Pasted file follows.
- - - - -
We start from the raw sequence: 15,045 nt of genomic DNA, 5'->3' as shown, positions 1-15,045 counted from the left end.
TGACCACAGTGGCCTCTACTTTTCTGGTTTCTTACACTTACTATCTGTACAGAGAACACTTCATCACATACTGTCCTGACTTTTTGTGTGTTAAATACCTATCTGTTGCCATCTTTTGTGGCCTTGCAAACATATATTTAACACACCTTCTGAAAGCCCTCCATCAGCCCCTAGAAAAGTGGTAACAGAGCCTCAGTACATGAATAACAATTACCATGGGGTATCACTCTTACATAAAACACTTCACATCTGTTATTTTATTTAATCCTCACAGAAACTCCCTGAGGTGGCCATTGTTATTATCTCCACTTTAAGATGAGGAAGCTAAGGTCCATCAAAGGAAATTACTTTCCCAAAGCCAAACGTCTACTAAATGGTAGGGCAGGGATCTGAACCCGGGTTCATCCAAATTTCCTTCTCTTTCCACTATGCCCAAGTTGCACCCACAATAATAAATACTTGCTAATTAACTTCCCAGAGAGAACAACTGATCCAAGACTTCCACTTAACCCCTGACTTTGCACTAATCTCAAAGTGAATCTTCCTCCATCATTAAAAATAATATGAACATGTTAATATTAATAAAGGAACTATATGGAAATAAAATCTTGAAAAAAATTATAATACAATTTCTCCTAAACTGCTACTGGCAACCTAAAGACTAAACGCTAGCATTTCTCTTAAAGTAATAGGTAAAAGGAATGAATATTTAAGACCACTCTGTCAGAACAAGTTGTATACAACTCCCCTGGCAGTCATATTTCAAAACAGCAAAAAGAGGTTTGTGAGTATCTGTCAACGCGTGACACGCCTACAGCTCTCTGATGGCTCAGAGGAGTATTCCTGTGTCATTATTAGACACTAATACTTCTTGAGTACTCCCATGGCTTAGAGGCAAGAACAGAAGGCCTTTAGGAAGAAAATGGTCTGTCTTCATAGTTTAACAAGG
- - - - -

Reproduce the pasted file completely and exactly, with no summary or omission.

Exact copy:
We start from the raw sequence: 15,045 nt of genomic DNA, 5'->3' as shown, positions 1-15,045 counted from the left end.
TGACCACAGTGGCCTCTACTTTTCTGGTTTCTTACACTTACTATCTGTACAGAGAACACTTCATCACATACTGTCCTGACTTTTTGTGTGTTAAATACCTATCTGTTGCCATCTTTTGTGGCCTTGCAAACATATATTTAACACACCTTCTGAAAGCCCTCCATCAGCCCCTAGAAAAGTGGTAACAGAGCCTCAGTACATGAATAACAATTACCATGGGGTATCACTCTTACATAAAACACTTCACATCTGTTATTTTATTTAATCCTCACAGAAACTCCCTGAGGTGGCCATTGTTATTATCTCCACTTTAAGATGAGGAAGCTAAGGTCCATCAAAGGAAATTACTTTCCCAAAGCCAAACGTCTACTAAATGGTAGGGCAGGGATCTGAACCCGGGTTCATCCAAATTTCCTTCTCTTTCCACTATGCCCAAGTTGCACCCACAATAATAAATACTTGCTAATTAACTTCCCAGAGAGAACAACTGATCCAAGACTTCCACTTAACCCCTGACTTTGCACTAATCTCAAAGTGAATCTTCCTCCATCATTAAAAATAATATGAACATGTTAATATTAATAAAGGAACTATATGGAAATAAAATCTTGAAAAAAATTATAATACAATTTCTCCTAAACTGCTACTGGCAACCTAAAGACTAAACGCTAGCATTTCTCTTAAAGTAATAGGTAAAAGGAATGAATATTTAAGACCACTCTGTCAGAACAAGTTGTATACAACTCCCCTGGCAGTCATATTTCAAAACAGCAAAAAGAGGTTTGTGAGTATCTGTCAACGCGTGACACGCCTACAGCTCTCTGATGGCTCAGAGGAGTATTCCTGTGTCATTATTAGACACTAATACTTCTTGAGTACTCCCATGGCTTAGAGGCAAGAACAGAAGGCCTTTAGGAAGAAAATGGTCTGTCTTCATAGTTTAACAAGG